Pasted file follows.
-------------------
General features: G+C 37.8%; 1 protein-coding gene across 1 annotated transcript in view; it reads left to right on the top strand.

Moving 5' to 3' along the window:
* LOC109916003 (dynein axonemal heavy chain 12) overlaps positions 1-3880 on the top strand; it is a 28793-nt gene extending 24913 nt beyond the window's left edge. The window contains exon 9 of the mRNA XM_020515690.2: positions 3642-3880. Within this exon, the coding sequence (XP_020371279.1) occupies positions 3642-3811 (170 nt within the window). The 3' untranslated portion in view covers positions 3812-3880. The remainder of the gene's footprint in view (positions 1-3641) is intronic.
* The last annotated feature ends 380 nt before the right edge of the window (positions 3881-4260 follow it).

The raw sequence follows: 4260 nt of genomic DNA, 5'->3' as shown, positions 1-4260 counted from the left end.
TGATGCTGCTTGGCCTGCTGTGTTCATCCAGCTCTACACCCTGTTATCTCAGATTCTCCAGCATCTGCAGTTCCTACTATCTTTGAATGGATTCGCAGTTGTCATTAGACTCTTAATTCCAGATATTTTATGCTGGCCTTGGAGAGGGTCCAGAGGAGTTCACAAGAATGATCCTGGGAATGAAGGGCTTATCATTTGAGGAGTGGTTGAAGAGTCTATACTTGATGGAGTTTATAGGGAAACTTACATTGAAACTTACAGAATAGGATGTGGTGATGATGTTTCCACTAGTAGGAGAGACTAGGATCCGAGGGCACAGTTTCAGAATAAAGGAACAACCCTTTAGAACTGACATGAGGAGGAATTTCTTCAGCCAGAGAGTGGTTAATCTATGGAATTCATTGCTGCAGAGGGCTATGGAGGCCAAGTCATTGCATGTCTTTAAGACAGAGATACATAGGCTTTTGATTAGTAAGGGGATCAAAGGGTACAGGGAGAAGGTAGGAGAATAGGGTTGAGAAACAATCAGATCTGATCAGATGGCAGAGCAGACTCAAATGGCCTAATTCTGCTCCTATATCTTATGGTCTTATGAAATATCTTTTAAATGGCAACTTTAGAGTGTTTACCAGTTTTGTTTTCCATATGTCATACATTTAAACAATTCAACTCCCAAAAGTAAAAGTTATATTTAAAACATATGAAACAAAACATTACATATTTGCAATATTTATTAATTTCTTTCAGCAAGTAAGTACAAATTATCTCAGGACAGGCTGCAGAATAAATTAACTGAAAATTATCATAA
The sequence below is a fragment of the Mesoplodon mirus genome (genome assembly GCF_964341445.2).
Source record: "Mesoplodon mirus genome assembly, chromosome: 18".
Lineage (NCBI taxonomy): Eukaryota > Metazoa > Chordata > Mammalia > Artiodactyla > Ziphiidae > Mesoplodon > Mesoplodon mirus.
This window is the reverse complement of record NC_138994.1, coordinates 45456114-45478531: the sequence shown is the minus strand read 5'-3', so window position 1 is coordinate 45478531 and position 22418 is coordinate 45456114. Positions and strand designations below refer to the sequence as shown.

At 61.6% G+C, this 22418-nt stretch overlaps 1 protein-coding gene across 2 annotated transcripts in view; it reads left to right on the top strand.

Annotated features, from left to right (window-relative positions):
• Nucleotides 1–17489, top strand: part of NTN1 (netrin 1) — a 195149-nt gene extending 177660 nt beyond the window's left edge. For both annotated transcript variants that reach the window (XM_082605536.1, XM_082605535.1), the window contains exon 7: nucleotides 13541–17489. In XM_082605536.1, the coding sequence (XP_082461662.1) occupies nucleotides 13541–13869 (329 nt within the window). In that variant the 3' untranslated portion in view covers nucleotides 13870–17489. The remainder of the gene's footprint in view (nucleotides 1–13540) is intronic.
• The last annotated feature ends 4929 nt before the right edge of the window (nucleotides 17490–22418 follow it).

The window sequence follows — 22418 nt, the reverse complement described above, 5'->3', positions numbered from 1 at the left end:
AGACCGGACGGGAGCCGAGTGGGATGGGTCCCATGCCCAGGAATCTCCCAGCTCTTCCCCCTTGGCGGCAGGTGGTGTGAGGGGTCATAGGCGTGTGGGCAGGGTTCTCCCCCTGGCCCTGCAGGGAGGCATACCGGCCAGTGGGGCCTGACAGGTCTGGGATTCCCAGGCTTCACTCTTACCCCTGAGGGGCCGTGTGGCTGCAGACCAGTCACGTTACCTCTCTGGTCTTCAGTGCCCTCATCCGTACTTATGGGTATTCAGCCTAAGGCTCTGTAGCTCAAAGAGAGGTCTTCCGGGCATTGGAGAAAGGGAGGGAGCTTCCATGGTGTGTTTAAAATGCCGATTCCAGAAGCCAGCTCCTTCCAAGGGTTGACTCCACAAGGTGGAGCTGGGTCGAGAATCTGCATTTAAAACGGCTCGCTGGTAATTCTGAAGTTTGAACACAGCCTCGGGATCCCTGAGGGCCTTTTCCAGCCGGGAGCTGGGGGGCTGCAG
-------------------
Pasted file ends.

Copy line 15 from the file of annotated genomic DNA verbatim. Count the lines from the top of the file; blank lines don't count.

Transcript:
The window sequence follows — 22418 nt, the reverse complement described above, 5'->3', positions numbered from 1 at the left end: